It’s a cold Friday night last December and I am at the reception desk to see former New York Mayor Ed Koch at New York Presbyterian Hospital.
“Ed Koch please,” I ask the young African-American fellow serving as the receptionist.
“You’re here to see Mayor Koch!” he says rather excitedly to me, exclaiming rather than questioning.
I am curious as to his reaction, coming from a young man no older than 25 and probably not even born before 1989, when Koch served his last year as mayor.
So, as he’s scanning the computer for Hizzoner’s room, I say, “You know of Mayor Koch.”
“No, I don’t know him. But it’s a name I have heard all my life, like he’s part of me,” he says.
I found the story amusing, so upon entering Koch’s private hospital suite, I shared the anecdote with Ed.
“Ed, most of these kids don’t know who the vice president is, but they know who you are after all these years out of office,” I said, adding as Koch was smirking, “You ARE still relevant after all these years!”
He loved it, because after he left the mayoralty he frequently said his goal in life was to “remain relevant.”
In fact, he was remaining relevant that Friday night.
Though recovering from the flu (doctors first thought it was pneumonia) with medical monitoring devices strapped to his body as he lay in bed, Koch had papers strewn across himself, and a nearby table.
He was working on his next column (his column appeared on Newsmax, among several outlets) on the Middle East and the Obama administration’s policy toward Israel.
Koch had not been pleased that Obama had reverted to form and was again taking a more hostile line on Israel.
The mayor had strongly endorsed Obama in his re-election, but said he was not surprised by Obama’s behavior either.
“I only backed him because I thought he was going to win,” Koch said to me bluntly.
Someone who didn’t know Koch may have taken him as quite cynical and opportunistic.
I didn’t. Koch was being candid and eminently practical.
Koch apparently thought that if Obama was going to beat Romney, then Obama would be president for four years.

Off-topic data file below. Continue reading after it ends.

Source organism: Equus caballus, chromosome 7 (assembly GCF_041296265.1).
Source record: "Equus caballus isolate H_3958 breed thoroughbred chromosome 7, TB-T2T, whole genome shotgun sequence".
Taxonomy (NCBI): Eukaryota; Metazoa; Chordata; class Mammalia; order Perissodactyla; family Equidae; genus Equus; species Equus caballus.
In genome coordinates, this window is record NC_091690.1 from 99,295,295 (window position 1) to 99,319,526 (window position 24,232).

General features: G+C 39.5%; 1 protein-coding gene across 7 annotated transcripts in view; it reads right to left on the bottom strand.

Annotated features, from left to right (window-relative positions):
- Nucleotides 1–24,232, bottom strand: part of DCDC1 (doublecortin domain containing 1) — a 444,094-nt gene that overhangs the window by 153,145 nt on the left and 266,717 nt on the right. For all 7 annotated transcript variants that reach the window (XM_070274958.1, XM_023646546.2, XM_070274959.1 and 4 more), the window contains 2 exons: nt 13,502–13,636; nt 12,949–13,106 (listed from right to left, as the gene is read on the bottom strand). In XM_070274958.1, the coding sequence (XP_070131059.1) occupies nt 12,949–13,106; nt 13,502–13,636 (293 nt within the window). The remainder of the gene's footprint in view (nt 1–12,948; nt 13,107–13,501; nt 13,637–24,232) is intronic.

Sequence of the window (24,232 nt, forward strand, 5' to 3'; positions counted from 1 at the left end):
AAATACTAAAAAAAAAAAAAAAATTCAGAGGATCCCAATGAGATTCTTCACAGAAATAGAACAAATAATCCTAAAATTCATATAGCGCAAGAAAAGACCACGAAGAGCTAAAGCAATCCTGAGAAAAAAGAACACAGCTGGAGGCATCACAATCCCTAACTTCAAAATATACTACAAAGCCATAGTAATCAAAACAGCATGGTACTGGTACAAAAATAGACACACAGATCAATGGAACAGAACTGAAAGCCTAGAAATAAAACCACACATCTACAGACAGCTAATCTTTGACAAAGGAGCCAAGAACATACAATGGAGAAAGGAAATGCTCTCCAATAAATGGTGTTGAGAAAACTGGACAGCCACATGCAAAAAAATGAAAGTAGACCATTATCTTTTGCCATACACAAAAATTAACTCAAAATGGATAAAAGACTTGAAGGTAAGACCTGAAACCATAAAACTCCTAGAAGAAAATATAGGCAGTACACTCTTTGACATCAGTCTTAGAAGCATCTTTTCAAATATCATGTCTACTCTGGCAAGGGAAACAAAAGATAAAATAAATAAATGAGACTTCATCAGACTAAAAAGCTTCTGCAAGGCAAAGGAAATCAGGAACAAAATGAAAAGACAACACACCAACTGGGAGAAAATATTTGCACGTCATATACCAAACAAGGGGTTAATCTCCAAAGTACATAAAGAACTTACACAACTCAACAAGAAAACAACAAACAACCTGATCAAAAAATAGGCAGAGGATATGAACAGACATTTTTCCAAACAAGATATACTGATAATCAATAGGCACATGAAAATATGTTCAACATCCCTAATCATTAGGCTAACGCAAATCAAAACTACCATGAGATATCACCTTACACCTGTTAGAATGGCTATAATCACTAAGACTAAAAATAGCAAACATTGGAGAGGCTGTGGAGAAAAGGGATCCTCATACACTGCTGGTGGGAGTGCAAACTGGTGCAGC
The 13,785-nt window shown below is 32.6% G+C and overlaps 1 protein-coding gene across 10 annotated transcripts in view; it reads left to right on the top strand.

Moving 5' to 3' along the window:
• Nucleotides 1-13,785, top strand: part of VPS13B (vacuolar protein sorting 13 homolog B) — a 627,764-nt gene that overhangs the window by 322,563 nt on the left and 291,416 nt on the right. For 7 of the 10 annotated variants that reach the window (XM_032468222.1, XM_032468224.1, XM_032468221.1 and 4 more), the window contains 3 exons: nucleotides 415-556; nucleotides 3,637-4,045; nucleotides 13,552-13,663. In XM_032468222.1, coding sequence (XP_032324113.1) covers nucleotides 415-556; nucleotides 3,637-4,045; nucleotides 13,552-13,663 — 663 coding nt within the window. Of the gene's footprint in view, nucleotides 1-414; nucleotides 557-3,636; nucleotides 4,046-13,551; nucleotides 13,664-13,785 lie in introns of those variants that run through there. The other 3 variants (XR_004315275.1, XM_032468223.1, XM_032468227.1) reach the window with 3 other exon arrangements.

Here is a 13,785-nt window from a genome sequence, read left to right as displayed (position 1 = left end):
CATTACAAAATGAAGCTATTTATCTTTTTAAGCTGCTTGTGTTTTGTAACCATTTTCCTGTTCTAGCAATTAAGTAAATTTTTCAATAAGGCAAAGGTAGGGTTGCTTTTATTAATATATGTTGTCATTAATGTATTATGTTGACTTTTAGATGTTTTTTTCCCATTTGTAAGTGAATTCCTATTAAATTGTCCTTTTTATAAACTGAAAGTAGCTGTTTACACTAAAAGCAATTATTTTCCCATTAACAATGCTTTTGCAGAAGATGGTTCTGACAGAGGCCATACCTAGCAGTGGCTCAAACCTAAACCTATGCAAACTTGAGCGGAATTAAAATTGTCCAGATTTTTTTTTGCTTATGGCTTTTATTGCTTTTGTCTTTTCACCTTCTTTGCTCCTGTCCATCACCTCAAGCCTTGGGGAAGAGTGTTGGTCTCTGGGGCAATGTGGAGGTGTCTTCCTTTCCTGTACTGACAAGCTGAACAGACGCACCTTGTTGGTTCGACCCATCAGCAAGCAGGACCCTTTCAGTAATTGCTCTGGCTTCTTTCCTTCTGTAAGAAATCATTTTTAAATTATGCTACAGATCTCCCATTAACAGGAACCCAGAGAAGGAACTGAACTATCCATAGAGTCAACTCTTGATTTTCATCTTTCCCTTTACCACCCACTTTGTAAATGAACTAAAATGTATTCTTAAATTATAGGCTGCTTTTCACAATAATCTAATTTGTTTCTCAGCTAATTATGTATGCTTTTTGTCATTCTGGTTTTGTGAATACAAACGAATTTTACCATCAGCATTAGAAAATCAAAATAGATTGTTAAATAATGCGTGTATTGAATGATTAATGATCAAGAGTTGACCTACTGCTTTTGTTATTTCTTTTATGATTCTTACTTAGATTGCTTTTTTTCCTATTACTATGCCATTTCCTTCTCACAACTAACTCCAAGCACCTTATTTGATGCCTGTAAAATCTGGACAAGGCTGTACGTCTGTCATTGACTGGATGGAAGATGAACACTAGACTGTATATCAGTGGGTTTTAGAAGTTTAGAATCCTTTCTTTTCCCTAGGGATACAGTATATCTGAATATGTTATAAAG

Four years can be a long time.
So Koch figured that it would be better to at least have a foothold with the Obama White House than no foothold at all if he remained neutral or backed Romney.
Koch was quite open to endorsing Republican candidates if he liked them on national security issues, as he did with George W. Bush in 2004.
Koch had spoken favorably of Bush but had not endorsed him. Early in 2004, I met Andy Card, Bush’s chief of staff, at a dinner and told him that Koch was open to endorsing the president but had never heard from the White House. Card rectified that and Koch went on to campaign actively for Bush in Florida and Ohio.
And his endorsement carried quite a bit of weight, especially with New Yorkers, former New Yorkers and Jewish voters.
As it turned out, Bush beat John Kerry by a small margin of 118,700 votes in Ohio, and I like to think Koch played a role with Ohio’s Jewish community. With Obama, Koch didn’t want an open door at the White House for personal gain, but for the causes he cared about.
Koch had made a bet with himself that if Obama won re-election he would support Israel. It was now becoming clear to Koch he had lost the bet.
I reminded Koch of his private meeting with Obama in the fall of 2011. Soon after his powwow, Koch had shared the blow-by-blow details, which I had written about in my article, "A Tale of Two Obamas.”
Koch had clearly been charmed by Obama’s charm and frankness.
Obama, apparently knowing of Koch’s penchant for talking, began the conversation by saying, “Ed, I know you have a lot to tell me. But first, I’d like to speak for about twenty minutes. Can you let me do that without interruption and when I finish, you can speak all you want.”
As Koch related with a smile, the president was basically telling him to “shut up and listen.” Koch quite liked Obama’s blunt approach, saying it was “cute.”
During their conversation, Obama made all sorts of promises and assurances about U.S. policy toward Israel. Koch decided within days of the meeting that he would accept the president at his word.
But, without pressing, he quickly offered to me that Obama “could be lying to me.”